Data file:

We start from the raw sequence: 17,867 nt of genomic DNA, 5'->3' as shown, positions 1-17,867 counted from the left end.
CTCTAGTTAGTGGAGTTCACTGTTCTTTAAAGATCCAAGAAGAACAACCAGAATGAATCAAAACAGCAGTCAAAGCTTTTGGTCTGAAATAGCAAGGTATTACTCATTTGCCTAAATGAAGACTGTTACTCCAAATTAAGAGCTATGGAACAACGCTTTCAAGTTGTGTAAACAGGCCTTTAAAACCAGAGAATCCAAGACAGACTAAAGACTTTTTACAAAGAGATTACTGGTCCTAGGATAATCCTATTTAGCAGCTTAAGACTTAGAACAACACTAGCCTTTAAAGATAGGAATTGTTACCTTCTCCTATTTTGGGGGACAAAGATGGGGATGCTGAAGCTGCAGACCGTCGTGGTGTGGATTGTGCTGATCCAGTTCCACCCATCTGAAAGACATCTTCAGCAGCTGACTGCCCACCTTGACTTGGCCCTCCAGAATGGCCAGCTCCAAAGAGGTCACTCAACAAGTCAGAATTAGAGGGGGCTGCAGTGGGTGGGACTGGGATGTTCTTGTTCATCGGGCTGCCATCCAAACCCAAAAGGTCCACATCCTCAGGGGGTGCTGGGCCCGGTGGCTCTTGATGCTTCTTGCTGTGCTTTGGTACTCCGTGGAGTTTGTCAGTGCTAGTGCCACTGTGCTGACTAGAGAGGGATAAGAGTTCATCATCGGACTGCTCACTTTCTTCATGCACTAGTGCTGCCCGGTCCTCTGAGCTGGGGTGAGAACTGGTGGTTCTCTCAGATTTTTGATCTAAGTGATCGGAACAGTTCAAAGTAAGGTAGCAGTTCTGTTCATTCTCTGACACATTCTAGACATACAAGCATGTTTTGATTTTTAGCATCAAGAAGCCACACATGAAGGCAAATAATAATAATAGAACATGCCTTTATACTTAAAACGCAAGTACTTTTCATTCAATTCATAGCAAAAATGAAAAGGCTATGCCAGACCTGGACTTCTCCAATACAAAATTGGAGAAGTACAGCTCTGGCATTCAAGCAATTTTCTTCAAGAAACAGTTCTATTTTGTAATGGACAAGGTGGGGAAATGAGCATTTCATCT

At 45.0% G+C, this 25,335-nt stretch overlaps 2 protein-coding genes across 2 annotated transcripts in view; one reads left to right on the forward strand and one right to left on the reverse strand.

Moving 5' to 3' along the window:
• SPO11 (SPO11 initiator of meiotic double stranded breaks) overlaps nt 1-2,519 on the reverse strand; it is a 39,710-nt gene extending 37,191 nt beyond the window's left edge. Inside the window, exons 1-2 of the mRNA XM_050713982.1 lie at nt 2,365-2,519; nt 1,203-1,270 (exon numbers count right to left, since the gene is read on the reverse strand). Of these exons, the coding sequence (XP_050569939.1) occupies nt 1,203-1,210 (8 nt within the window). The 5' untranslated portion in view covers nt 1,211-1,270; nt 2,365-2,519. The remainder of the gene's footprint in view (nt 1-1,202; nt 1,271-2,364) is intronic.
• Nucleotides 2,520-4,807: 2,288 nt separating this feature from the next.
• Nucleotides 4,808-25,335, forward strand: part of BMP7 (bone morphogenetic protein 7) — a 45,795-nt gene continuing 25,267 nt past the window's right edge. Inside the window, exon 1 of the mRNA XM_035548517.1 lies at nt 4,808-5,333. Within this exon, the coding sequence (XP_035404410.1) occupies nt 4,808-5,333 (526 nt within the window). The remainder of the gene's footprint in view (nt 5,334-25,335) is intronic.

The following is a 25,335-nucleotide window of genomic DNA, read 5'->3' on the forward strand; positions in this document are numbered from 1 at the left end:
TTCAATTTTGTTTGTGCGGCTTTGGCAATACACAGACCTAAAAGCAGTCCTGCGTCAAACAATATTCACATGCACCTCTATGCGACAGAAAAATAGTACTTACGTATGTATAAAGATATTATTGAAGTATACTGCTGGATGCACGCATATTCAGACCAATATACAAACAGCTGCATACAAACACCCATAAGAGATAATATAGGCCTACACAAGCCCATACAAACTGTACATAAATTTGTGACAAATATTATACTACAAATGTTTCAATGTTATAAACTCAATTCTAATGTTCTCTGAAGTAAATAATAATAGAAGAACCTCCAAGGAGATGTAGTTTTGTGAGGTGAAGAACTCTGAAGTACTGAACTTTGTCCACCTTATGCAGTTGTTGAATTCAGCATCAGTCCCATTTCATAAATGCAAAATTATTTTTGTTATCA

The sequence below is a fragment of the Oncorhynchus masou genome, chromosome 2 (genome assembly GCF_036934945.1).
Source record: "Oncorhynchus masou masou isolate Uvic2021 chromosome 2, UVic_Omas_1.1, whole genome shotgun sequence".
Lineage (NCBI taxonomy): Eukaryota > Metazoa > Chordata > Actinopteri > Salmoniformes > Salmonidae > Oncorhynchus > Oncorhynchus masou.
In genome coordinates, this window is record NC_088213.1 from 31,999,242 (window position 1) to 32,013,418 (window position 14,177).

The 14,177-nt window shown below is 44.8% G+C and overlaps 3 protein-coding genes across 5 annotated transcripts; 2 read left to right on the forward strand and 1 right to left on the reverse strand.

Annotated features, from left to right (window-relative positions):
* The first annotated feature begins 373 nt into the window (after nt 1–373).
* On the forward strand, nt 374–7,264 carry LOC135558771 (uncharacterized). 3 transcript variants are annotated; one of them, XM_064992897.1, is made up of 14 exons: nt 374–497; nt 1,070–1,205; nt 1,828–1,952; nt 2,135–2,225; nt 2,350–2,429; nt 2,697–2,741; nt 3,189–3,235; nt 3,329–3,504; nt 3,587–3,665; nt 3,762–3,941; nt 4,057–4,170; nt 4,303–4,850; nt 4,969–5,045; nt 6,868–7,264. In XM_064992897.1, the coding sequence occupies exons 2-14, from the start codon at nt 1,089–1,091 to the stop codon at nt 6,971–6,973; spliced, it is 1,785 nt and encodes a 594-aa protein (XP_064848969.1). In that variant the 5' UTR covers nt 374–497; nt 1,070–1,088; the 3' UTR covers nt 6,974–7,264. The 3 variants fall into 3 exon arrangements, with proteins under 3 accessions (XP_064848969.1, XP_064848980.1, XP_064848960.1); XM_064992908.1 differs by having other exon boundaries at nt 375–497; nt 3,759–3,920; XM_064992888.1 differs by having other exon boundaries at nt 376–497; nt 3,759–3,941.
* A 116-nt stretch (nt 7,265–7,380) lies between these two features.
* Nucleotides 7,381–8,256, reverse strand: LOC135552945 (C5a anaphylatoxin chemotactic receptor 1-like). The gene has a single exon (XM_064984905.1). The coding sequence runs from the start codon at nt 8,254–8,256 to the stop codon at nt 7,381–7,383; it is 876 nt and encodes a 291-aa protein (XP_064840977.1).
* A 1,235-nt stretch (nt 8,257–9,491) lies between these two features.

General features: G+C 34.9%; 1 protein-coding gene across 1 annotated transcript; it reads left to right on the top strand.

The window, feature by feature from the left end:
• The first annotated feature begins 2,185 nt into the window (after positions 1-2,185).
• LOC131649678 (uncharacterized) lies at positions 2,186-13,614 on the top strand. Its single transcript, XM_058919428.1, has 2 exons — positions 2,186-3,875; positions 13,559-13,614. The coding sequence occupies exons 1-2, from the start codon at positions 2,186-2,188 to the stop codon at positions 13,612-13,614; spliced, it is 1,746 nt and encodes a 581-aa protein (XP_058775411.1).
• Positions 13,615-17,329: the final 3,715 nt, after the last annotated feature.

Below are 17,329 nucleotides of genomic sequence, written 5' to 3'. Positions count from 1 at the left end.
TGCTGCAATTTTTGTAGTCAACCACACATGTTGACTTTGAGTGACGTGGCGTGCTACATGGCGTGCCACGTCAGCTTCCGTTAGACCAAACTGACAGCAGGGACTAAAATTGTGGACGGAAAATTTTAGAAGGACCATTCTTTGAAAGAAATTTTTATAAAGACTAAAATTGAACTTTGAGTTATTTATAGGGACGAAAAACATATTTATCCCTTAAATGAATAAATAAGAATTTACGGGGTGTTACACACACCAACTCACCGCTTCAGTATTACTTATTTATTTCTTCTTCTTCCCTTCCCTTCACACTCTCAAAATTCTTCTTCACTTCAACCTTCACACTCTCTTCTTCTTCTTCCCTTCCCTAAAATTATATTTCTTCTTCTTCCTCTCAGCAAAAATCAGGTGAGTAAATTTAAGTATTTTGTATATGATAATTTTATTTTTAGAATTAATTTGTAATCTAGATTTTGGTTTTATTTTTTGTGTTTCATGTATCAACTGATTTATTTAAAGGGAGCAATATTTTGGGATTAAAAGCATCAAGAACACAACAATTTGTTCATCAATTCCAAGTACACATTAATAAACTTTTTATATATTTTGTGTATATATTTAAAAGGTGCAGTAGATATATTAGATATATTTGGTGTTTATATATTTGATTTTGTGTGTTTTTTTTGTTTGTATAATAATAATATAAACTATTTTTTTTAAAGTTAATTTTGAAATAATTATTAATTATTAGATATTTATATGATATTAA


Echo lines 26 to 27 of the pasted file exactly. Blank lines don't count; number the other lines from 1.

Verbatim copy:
Below are 17,329 nucleotides of genomic sequence, written 5' to 3'. Positions count from 1 at the left end.
TGCTGCAATTTTTGTAGTCAACCACACATGTTGACTTTGAGTGACGTGGCGTGCTACATGGCGTGCCACGTCAGCTTCCGTTAGACCAAACTGACAGCAGGGACTAAAATTGTGGACGGAAAATTTTAGAAGGACCATTCTTTGAAAGAAATTTTTATAAAGACTAAAATTGAACTTTGAGTTATTTATAGGGACGAAAAACATATTTATCCCTTAAATGAATAAATAAGAATTTACGGGGTGTTACACACACCAACTCACCGCTTCAGTATTACTTATTTATTTCTTCTTCTTCCCTTCCCTTCACACTCTCAAAATTCTTCTTCACTTCAACCTTCACACTCTCTTCTTCTTCTTCCCTTCCCTAAAATTATATTTCTTCTTCTTCCTCTCAGCAAAAATCAGGTGAGTAAATTTAAGTATTTTGTATATGATAATTTTATTTTTAGAATTAATTTGTAATCTAGATTTTGGTTTTATTTTTTGTGTTTCATGTATCAACTGATTTATTTAAAGGGAGCAATATTTTGGGATTAAAAGCATCAAGAACACAACAATTTGTTCATCAATTCCAAGTACACATTAATAAACTTTTTATATATTTTGTGTATATATTTAAAAGGTGCAGTAGATATATTAGATATATTTGGTGTTTATATATTTGATTTTGTGTGTTTTTTTTGTTTGTATAATAATAATATAAACTATTTTTTTTAAAGTTAATTTTGAAATAATTATTAATTATTAGATATTTATATGATATTAA